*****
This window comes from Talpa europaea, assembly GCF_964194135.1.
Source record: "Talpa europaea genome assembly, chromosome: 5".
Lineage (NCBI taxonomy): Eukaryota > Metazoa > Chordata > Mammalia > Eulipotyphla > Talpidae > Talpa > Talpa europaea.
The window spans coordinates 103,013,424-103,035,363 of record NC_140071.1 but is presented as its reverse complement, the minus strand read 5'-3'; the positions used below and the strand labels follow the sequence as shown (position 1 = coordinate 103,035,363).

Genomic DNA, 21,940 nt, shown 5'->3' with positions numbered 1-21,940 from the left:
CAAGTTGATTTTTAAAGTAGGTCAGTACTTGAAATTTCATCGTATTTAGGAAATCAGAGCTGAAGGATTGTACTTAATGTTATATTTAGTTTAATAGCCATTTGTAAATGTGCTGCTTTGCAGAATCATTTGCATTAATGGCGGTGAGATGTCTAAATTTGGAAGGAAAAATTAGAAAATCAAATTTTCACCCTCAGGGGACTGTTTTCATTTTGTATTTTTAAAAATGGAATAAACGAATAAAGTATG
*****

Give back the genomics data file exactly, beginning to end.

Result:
This window comes from Talpa europaea, assembly GCF_964194135.1.
Source record: "Talpa europaea genome assembly, chromosome: 5".
Lineage (NCBI taxonomy): Eukaryota > Metazoa > Chordata > Mammalia > Eulipotyphla > Talpidae > Talpa > Talpa europaea.
The window spans coordinates 103,013,424-103,035,363 of record NC_140071.1 but is presented as its reverse complement, the minus strand read 5'-3'; the positions used below and the strand labels follow the sequence as shown (position 1 = coordinate 103,035,363).

Genomic DNA, 21,940 nt, shown 5'->3' with positions numbered 1-21,940 from the left:
CAAGTTGATTTTTAAAGTAGGTCAGTACTTGAAATTTCATCGTATTTAGGAAATCAGAGCTGAAGGATTGTACTTAATGTTATATTTAGTTTAATAGCCATTTGTAAATGTGCTGCTTTGCAGAATCATTTGCATTAATGGCGGTGAGATGTCTAAATTTGGAAGGAAAAATTAGAAAATCAAATTTTCACCCTCAGGGGACTGTTTTCATTTTGTATTTTTAAAAATGGAATAAACGAATAAAGTATG